Chris Hughes, a co-founder of Facebook, recently noted that the public scrutiny of Facebook is “very much overdue,” declaring that “it’s shocking to me that they didn’t have to answer more of these questions earlier on.” Leaders in the information technology sector, especially in Europe, have been warning of the abuses by Facebook (and other portals) for years. Their insights and practical recommendations are especially urgent now.
Facebook CEO Mark Zuckerberg’s testimony before the US Senate did little to shore up public confidence in a company that traffics in its users’ personal data. The most telling moment of testimony came when Illinois Senator Richard Durbin asked whether Zuckerberg would be comfortable sharing the name of his hotel and the people he had messaged that week, exactly the kind of data tracked and used by Facebook. Zuckerberg replied that he would not be comfortable providing the information. “I think that may be what this is all about,” Durbin said. “Your right to privacy.”
Critics of Facebook have been making this point for years. Stefano Quintarelli, one of Europe’s top IT experts and a leading advocate for online privacy (and, until recently, a member of the Italian Parliament), has been a persistent and prophetic critic of Facebook’s abuse of its market position and misuse of online personal data. He has long championed a powerful idea: that each of us should retain control of our online profile, which should be readily transferable across portals. If we decide we don’t like Facebook, we should be able to shift to a competitor without losing the links to contacts who remain on Facebook.
For Quintarelli, Cambridge Analytica’s abuse of data acquired from Facebook was an inevitable consequence of Facebook’s irresponsible business model. Facebook has now acknowledged that Cambridge Analytica is not alone in having exploited personal profiles acquired from Facebook.
In personal communications with me, Quintarelli says that the European Union’s General Data Protection Regulation, which takes effect on May 25, following six years of preparation and debate, “can serve as guidance in some aspects.” Under the GDPR, he notes, “non-compliant organizations can face heavy fines, up to 4% of their revenues. Had the GDPR already been in place, Facebook, in order to avoid such fines, would have had to notify the authorities of the data leak as soon as the company became aware of it, well in advance of the last US election.”
Quintarelli emphasizes that, “Effective competition is a powerful tool to increase and defend biodiversity in the digital space.” And here, the GDPR should help, because it “introduces the concept of profile portability, whereby a user can move her profile from one service provider to another, like we do when porting our telephone profile – the mobile phone number – from one operator to another.”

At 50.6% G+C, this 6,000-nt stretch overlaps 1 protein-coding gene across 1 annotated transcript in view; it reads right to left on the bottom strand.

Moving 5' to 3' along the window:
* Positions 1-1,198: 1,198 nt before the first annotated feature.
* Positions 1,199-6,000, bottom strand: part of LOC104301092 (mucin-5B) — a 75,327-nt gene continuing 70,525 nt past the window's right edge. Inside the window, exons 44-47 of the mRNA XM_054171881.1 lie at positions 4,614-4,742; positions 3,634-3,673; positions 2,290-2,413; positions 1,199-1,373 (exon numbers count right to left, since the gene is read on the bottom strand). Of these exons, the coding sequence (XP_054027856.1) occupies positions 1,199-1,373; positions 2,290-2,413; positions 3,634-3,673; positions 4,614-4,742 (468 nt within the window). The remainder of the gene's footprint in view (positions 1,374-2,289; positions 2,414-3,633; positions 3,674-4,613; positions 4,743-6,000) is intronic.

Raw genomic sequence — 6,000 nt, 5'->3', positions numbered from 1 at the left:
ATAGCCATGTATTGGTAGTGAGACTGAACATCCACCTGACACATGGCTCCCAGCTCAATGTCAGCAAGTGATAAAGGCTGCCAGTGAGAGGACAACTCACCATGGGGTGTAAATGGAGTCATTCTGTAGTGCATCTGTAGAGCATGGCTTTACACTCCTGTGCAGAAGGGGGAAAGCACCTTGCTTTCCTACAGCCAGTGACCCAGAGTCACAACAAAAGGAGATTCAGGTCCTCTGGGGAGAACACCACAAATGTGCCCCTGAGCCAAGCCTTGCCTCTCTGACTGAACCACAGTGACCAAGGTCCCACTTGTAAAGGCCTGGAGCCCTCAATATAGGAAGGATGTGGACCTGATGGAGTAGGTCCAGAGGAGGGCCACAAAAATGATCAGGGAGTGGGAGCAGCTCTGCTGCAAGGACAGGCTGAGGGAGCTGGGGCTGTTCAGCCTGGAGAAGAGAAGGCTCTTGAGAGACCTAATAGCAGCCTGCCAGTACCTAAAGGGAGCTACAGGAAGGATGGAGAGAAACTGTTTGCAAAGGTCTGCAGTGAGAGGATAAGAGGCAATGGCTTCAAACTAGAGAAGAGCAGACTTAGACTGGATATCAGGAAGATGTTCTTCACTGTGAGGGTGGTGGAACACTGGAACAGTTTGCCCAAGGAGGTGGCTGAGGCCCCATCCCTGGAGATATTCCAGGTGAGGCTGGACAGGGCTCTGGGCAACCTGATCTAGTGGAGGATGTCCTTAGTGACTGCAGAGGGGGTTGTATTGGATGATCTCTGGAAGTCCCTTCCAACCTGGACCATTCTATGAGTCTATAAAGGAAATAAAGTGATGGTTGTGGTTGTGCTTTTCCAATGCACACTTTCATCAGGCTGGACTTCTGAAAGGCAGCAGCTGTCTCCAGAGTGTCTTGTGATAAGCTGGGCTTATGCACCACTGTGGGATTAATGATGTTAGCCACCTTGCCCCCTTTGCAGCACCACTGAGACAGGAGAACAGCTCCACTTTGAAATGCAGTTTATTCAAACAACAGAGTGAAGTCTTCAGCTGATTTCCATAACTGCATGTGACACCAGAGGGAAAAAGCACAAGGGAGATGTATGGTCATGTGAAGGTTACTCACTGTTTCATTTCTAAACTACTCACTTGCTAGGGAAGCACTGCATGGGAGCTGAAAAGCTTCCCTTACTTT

But “this form of ownership of one’s own profile data,” Quintarelli continues, “is certainly not enough.” Just as important is “interconnection: the operator to which we port our profile should be interconnected to the source operator so that we don’t lose contact with our online friends. This is possible today thanks to technologies like IPFS and Solid, developed by the web inventor Tim Berners-Lee.”
Sarah Spiekermann, a professor at the Vienna University of Economics and Business (WU), and Chair of its Institute for Management Information Systems, is another pioneer of online privacy who has long warned about the type of abuses seen with Facebook. Spiekermann, a global authority on the trafficking of our online identities for purposes of targeted advertising, political propaganda, public and private surveillance, or other nefarious purposes, emphasizes the need to crack down on “personal data markets.”
“Ever since the World Economic Forum started to discuss personal data as a new asset class in 2011,” she told me, “personal data markets have thrived on the idea that personal data might be the ‘new oil’ of the digital economy as well as – so it seems – of politics.” As a result, “more than a thousand companies are now involved in a digital information value chain that harvests data from any online activity and delivers targeted content to online or mobile users within roughly 36 seconds of their entry into the digital realm.” Nor is it “just Facebook and Google, Apple or Amazon that harvest and use our data for any purpose one might think of,” Spiekermann says. “‘Data management platforms’ such as those operated by Acxiom or Oracle BlueKai possess thousands of personal attributes and socio-psychological profiles about hundreds of millions of users.” While Spiekermann thinks “personal data markets and the use of the data within them should be forbidden in their current form,” she thinks the GDPR “is a good motivator for companies around the world to question their personal data sharing practices.” She also notes that “a rich ecosystem of privacy-friendly online services is starting to be up and running.” A study by a class of WU graduate students “benchmarked the data collection practices of our top online services (such as Google, Facebook or Apple) and compared them to their new privacy-friendly competitors.” The study, she says, “gives everyone a chance to switch services on the spot.”
Facebook’s immense lobbying power has so far mostly fended off the practical ideas of Quintarelli, Spiekermann, and their fellow campaigners. The recent scandal, however, has opened the public’s eyes to the threat that inaction poses to democracy itself.
The EU has taken the lead in responding, thanks to its new privacy standards and proposed greater taxation of Facebook and other peddlers of online personal data. Yet more is needed and feasible. Quintarelli, Spiekermann, and their fellow champions of online ethics offer us a practical path to an Internet that is transparent, fair, democratic, and respectful of personal rights.